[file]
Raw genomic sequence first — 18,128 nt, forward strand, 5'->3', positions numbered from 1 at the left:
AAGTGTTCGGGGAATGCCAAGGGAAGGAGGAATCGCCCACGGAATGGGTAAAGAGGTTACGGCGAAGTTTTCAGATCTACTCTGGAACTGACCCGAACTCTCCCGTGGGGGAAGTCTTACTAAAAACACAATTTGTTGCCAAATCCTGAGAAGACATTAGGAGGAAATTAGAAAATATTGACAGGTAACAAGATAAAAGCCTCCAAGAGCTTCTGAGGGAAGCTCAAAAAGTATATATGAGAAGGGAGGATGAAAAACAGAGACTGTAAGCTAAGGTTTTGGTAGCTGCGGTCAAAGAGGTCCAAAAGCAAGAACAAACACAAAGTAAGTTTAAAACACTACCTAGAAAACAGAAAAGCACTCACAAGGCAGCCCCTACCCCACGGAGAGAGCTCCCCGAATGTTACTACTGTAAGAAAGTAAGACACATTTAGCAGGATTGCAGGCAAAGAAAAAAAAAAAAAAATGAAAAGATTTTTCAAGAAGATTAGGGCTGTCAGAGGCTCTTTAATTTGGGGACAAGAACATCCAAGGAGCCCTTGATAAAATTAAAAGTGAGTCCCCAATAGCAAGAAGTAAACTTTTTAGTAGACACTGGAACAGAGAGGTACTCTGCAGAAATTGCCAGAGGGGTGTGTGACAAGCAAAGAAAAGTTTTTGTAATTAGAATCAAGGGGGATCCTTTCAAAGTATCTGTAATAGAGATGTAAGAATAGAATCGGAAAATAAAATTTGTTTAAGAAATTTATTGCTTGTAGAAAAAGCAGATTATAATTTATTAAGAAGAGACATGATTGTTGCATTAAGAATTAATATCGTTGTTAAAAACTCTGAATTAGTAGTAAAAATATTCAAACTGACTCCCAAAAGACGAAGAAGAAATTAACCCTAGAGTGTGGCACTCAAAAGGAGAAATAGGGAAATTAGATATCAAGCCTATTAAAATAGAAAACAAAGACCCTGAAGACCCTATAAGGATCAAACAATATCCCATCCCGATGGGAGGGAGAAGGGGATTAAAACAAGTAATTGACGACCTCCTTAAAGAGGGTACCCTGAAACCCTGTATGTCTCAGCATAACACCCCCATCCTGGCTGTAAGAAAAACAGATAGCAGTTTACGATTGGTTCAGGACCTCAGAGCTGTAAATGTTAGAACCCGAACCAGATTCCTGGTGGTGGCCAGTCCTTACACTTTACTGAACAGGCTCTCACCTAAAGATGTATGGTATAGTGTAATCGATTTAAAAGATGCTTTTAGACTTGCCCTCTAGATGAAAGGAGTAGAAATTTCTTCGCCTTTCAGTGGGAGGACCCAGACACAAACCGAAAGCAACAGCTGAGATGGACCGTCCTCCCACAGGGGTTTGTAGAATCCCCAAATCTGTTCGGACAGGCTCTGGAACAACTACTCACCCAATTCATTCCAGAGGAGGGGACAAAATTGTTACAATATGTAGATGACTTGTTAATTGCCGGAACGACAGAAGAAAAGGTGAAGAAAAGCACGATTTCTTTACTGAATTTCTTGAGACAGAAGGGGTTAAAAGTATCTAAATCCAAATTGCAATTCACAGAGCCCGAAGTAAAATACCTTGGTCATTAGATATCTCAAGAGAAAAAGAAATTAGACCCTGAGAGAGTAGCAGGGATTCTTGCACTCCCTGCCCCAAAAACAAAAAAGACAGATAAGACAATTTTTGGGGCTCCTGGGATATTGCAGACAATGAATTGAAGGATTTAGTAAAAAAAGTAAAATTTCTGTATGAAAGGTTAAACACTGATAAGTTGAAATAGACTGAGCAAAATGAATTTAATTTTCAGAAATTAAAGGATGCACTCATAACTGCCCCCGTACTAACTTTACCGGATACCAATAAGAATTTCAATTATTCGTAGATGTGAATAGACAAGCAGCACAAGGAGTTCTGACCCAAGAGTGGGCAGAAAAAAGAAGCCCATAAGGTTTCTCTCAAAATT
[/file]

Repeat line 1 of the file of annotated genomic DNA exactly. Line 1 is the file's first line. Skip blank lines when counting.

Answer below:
Raw genomic sequence first — 18,128 nt, forward strand, 5'->3', positions numbered from 1 at the left: